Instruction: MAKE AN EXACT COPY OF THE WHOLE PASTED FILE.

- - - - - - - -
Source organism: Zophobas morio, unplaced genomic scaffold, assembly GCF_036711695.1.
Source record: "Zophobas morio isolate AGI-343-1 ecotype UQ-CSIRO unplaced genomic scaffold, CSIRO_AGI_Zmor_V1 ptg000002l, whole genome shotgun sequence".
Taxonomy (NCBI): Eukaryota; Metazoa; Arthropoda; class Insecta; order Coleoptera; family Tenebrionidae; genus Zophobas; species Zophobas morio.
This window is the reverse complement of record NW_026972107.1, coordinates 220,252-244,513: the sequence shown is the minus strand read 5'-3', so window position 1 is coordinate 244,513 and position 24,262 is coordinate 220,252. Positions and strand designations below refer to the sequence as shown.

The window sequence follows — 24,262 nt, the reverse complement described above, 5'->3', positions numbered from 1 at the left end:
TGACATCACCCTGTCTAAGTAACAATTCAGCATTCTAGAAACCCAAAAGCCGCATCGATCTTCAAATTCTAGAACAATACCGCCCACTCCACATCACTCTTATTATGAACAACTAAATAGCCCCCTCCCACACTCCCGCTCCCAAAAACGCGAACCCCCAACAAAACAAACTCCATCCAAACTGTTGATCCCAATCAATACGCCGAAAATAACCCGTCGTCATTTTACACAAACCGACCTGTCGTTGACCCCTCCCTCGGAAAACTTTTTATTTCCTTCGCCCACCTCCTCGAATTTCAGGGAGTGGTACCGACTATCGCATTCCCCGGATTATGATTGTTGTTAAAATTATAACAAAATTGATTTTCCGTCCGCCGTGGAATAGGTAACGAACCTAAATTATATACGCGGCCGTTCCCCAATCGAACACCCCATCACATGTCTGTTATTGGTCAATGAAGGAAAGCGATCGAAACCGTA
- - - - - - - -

Source organism: Zophobas morio, unplaced genomic scaffold, assembly GCF_036711695.1.
Source record: "Zophobas morio isolate AGI-343-1 ecotype UQ-CSIRO unplaced genomic scaffold, CSIRO_AGI_Zmor_V1 ptg000002l, whole genome shotgun sequence".
Taxonomy (NCBI): Eukaryota; Metazoa; Arthropoda; class Insecta; order Coleoptera; family Tenebrionidae; genus Zophobas; species Zophobas morio.
This window is the reverse complement of record NW_026972107.1, coordinates 220,252-244,513: the sequence shown is the minus strand read 5'-3', so window position 1 is coordinate 244,513 and position 24,262 is coordinate 220,252. Positions and strand designations below refer to the sequence as shown.

The window sequence follows — 24,262 nt, the reverse complement described above, 5'->3', positions numbered from 1 at the left end:
TGACATCACCCTGTCTAAGTAACAATTCAGCATTCTAGAAACCCAAAAGCCGCATCGATCTTCAAATTCTAGAACAATACCGCCCACTCCACATCACTCTTATTATGAACAACTAAATAGCCCCCTCCCACACTCCCGCTCCCAAAAACGCGAACCCCCAACAAAACAAACTCCATCCAAACTGTTGATCCCAATCAATACGCCGAAAATAACCCGTCGTCATTTTACACAAACCGACCTGTCGTTGACCCCTCCCTCGGAAAACTTTTTATTTCCTTCGCCCACCTCCTCGAATTTCAGGGAGTGGTACCGACTATCGCATTCCCCGGATTATGATTGTTGTTAAAATTATAACAAAATTGATTTTCCGTCCGCCGTGGAATAGGTAACGAACCTAAATTATATACGCGGCCGTTCCCCAATCGAACACCCCATCACATGTCTGTTATTGGTCAATGAAGGAAAGCGATCGAAACCGTA